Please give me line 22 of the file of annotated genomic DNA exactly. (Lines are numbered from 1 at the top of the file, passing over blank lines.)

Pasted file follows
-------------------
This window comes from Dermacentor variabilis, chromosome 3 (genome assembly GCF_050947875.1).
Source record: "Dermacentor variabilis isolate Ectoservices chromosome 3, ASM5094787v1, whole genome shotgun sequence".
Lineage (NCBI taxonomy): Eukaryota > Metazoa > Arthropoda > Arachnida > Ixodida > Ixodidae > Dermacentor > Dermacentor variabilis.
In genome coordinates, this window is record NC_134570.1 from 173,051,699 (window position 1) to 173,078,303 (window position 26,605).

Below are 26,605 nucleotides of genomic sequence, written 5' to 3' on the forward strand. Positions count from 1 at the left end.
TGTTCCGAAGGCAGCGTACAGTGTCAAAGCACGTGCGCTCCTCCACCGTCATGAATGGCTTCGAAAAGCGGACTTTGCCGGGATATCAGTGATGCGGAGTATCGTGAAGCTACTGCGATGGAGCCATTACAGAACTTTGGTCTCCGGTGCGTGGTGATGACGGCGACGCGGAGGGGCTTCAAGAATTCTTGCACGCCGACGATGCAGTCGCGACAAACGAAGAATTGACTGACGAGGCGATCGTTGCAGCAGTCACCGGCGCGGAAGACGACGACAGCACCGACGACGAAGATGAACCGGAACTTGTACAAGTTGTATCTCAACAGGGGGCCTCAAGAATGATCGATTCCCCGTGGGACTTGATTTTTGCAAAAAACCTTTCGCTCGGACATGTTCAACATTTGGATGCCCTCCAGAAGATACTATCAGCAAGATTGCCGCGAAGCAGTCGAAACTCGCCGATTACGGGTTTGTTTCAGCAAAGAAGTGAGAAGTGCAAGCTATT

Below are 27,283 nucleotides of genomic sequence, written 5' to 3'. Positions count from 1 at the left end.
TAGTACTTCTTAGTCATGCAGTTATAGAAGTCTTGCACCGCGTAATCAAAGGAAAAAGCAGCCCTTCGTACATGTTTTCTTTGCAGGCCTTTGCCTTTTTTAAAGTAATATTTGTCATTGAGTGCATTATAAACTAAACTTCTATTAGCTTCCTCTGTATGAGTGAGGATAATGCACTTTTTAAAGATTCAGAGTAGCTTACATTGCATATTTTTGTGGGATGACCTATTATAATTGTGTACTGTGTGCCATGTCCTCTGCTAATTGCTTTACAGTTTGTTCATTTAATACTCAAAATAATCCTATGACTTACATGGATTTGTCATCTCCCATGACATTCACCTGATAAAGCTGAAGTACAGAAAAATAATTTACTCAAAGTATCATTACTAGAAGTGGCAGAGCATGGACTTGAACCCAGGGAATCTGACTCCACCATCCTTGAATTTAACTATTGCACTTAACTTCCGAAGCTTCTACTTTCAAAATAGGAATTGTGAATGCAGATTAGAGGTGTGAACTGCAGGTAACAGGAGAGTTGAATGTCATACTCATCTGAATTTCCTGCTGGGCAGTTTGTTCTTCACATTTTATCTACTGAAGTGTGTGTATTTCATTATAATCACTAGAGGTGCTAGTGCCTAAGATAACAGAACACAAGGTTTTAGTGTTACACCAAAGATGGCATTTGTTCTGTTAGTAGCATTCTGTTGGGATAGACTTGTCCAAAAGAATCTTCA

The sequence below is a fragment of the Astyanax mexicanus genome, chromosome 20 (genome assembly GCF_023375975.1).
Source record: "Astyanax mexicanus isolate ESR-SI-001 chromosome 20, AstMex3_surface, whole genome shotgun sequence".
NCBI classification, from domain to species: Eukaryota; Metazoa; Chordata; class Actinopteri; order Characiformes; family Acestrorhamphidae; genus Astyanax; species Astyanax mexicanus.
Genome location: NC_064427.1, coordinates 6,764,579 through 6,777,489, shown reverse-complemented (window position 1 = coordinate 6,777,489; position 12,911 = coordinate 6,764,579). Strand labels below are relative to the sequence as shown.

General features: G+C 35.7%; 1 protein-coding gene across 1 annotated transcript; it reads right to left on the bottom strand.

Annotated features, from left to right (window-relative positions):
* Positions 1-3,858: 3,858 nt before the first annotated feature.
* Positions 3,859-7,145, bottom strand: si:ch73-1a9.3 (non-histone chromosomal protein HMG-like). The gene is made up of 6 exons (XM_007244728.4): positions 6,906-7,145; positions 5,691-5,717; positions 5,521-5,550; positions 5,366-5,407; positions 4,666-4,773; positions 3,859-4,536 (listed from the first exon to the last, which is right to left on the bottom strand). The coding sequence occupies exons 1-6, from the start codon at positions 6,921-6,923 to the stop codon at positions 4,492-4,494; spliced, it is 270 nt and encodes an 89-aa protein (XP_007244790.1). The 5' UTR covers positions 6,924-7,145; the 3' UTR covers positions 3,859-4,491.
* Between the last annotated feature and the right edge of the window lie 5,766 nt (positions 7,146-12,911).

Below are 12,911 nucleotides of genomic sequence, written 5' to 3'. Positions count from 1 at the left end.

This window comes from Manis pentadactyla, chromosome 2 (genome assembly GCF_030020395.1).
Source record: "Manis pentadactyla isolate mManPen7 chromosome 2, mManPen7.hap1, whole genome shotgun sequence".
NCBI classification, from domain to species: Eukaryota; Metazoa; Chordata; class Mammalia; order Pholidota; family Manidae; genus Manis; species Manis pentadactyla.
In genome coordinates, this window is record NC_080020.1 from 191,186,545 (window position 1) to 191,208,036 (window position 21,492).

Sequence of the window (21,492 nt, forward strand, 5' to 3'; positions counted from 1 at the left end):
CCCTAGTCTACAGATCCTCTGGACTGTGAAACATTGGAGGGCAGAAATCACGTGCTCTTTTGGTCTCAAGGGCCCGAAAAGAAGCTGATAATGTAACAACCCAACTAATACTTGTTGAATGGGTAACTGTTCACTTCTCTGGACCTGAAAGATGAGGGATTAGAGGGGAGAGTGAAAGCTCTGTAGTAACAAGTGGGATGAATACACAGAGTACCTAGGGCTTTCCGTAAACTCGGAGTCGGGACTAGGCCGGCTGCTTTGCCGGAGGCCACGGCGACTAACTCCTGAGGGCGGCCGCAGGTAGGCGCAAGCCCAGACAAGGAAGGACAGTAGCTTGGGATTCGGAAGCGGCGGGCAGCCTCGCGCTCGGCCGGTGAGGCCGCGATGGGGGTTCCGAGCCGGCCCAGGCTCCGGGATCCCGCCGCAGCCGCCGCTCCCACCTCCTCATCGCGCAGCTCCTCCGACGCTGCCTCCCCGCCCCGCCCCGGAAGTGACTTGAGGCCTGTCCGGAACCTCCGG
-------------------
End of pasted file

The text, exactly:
In genome coordinates, this window is record NC_080020.1 from 191,186,545 (window position 1) to 191,208,036 (window position 21,492).